Gov. Gretchen Whitmer is failing to protect the most vulnerable among us.

Three weeks after New York state Gov. Cuomo halted the practice of transferring COVID-19 patients from hospitals to nursing homes, Gov. Whitmer continues to endanger her state’s nursing home residents and staff members by providing incentives to owners who admit COVID-19 patients. These COVID-19 “hubs” receive $5,000 to begin accepting COVID-19 patients and collect upward of $200 a day for their care. The owners are not required to inform current residents or their family members and the hubs are run with virtually no oversight.

At the same time, Gov. Whitmer continues to order the confinement of all nursing home residents to their rooms. She is not only isolating them from each other, but also from their care partners and family members. Many residents require 24/7 assistance, something the governor has been denying them for two and a half months. In the best of times, nursing homes are unable to provide that level of care without the help of outside care partners and family members. Now, in the worst of times, the governor is blocking access to that critical help.

By denying state ombudsmen access to residents under their protection, Gov. Whitmer has recklessly diminished the oversight of nursing homes.

By requiring residents to have meals in their rooms, out of sight of their aids, the governor is denying them the assistance they sometimes need to eat or, worse, creating a choking hazard. The governor must be incapable of realizing what it is like, after weeks of forced absence, to have a parent or spouse no longer recognize a family member.

Has she considered what the lack of exercise and mental stimulation is doing to residents’ bodies and minds? The majority of elders with dementia cannot participate in activities currently being offered.

State officials who suggest that an iPad will help maintain contact between residents and their relatives do not consider the limited cognitive abilities of the majority of residents. While the use of these services may be enjoyed by a select few, it is often a confusing and upsetting experience for those with dementia.

Window visits can pose a similar problem, but the governor’s executive order allows individual facilities to deny this necessary comfort to the many residents who would benefit from seeing their relatives in person. Grand Traverse Pavilions in Traverse City has not allowed window visits since the restrictions began in March, despite the fact that many other facilities across the state and country encourage them.

To protect the most vulnerable, Gov. Whitmer must address all of these issues and end the practice of paying bonuses to nursing homes that accept COVID-19 patients. The type of isolation that she continues to mandate in nursing homes should be stopped and never happen again. She is holding the most vulnerable captive in a world where experiencing the simplest delights is denied them, impacting their general well-being and safety in ways we may never know.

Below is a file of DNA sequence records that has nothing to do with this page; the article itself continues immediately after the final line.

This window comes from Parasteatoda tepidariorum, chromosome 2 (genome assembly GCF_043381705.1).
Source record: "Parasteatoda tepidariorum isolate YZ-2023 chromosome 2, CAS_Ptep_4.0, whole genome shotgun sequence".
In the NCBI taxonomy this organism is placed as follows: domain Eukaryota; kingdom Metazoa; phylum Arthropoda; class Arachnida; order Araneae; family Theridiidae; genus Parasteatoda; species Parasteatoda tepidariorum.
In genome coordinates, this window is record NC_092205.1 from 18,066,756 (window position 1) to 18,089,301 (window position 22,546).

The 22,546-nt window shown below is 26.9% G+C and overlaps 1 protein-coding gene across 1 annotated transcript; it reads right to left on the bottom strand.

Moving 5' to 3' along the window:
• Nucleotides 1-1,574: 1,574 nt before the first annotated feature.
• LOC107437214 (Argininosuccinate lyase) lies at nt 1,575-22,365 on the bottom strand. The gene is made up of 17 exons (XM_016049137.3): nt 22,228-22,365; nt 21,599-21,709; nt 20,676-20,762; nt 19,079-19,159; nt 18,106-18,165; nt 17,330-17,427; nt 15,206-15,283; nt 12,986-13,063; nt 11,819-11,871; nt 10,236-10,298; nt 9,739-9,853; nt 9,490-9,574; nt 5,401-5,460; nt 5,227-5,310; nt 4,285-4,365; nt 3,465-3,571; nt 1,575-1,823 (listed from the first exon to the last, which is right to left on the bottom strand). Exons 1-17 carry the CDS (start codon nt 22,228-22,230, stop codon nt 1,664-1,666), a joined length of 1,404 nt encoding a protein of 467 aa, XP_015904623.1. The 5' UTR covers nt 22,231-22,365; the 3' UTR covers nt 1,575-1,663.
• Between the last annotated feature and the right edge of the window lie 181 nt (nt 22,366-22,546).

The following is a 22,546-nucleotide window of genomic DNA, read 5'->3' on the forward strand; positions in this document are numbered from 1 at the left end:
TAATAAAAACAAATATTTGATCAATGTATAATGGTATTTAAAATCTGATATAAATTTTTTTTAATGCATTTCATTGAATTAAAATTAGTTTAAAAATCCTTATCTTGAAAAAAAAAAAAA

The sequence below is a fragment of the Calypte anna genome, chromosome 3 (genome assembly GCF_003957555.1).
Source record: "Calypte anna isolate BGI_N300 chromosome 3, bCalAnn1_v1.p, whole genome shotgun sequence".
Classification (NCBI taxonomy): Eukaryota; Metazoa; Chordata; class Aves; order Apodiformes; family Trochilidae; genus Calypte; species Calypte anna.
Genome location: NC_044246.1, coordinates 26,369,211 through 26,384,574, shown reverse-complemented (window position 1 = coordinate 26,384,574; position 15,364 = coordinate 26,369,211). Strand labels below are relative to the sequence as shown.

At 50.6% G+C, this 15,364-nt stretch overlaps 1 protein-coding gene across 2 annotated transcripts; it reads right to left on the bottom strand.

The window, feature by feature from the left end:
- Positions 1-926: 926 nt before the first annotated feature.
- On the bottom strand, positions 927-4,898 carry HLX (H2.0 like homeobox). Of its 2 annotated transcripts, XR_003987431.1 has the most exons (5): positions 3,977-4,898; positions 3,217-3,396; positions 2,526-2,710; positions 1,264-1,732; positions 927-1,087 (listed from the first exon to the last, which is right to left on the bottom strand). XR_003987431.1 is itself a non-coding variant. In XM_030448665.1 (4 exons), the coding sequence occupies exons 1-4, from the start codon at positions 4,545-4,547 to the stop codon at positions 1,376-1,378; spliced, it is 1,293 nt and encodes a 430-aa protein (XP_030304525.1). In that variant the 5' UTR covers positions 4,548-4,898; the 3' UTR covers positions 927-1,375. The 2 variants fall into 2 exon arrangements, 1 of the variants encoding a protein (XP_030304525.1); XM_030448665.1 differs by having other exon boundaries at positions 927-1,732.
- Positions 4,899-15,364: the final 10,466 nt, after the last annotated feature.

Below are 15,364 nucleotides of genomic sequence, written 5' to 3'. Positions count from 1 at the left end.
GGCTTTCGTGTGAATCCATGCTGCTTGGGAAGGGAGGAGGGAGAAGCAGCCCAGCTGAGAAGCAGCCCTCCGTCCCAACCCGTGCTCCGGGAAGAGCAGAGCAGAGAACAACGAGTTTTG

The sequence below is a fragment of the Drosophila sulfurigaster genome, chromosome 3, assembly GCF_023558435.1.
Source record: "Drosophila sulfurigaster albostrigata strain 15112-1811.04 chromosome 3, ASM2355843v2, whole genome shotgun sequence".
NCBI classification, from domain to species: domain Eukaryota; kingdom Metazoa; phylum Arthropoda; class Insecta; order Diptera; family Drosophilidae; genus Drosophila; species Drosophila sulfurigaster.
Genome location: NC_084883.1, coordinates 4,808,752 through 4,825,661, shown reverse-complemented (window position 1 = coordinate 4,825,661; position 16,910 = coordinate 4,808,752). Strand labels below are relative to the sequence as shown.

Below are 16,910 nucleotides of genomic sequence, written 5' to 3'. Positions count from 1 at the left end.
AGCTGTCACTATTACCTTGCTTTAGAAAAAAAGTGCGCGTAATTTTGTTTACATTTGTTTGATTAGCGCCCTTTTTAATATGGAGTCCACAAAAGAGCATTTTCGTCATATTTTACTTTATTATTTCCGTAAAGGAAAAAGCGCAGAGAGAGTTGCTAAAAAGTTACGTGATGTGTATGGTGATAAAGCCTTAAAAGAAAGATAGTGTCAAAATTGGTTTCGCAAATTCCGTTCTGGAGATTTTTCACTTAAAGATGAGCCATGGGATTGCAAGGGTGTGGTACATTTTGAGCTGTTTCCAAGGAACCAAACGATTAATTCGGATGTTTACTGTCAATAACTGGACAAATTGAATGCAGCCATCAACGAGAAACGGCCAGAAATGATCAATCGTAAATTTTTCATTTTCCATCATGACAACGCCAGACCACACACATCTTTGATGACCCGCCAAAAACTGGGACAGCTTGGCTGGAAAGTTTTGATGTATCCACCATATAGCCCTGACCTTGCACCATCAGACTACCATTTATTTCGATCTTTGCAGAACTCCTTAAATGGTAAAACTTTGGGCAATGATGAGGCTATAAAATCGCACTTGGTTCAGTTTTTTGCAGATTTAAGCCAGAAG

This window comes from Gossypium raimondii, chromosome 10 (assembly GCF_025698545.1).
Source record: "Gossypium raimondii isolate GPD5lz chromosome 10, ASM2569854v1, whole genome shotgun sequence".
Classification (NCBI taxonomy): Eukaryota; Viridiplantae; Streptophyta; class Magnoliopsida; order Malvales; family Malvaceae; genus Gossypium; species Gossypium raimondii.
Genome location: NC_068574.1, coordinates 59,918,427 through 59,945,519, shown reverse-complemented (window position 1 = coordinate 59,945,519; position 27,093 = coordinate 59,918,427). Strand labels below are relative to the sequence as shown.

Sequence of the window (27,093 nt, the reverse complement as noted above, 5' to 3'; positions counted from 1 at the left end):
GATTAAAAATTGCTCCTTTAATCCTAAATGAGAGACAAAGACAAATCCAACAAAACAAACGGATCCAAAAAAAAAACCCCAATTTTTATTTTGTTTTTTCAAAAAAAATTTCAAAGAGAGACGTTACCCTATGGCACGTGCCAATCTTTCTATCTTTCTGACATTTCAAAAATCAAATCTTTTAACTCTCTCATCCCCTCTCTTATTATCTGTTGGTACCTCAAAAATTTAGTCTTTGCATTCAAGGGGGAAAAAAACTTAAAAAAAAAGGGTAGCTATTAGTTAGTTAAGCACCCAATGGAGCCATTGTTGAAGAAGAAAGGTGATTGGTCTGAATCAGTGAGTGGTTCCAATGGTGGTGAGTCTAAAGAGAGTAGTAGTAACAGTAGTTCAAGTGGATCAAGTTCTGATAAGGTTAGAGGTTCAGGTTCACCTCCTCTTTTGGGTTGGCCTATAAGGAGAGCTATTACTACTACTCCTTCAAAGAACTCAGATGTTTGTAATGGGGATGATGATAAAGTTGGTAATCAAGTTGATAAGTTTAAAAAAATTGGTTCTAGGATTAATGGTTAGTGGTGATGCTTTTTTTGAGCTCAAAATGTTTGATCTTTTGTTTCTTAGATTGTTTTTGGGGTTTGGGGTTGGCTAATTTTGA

About the author: Claudia Bruce moved to Traverse City in 2009 to help her sister care for their mother, who showed signs of dementia. Her mother is 99 and has lived in four long-term care facilities in Traverse City. Bruce has attended or watched the Department of Health and Human Services’s monthly board meetings at Grand Traverse Pavilions for more than a year. Bruce worked as a research scholar in various areas of cultural history since beginning a master’s degree in 2012 at New York University, receiving the Gallatin School’s academic excellence award upon completion in 2014.

About the forum: The forum is a periodic column of opinion written by Record-Eagle readers in their areas of expertise. Submissions of 500 words or less may be made by emailing letters@record-eagle.com. Please include biographical information and a photo.

About the author: Claudia Bruce moved to Traverse City in 2009 to help her sister care for their mother, who showed signs of dementia. Her mother is 99 and has lived in four long-term care facilities in Traverse City. Bruce has attended or watched the Department of Health and Human Services's monthly board meetings at Grand Traverse Pavilions for more than a year. Bruce worked as a research scholar in various areas of cultural history since beginning a master's degree in 2012 at New York University, receiving the Gallatin School's academic excellence award upon completion in 2014.

About the forum: The forum is a periodic column of opinion written by Record-Eagle readers in their areas of expertise. Submissions of 500 words or less may be made by emailing letters@record-eagle.com. Please include biographical information and a photo.

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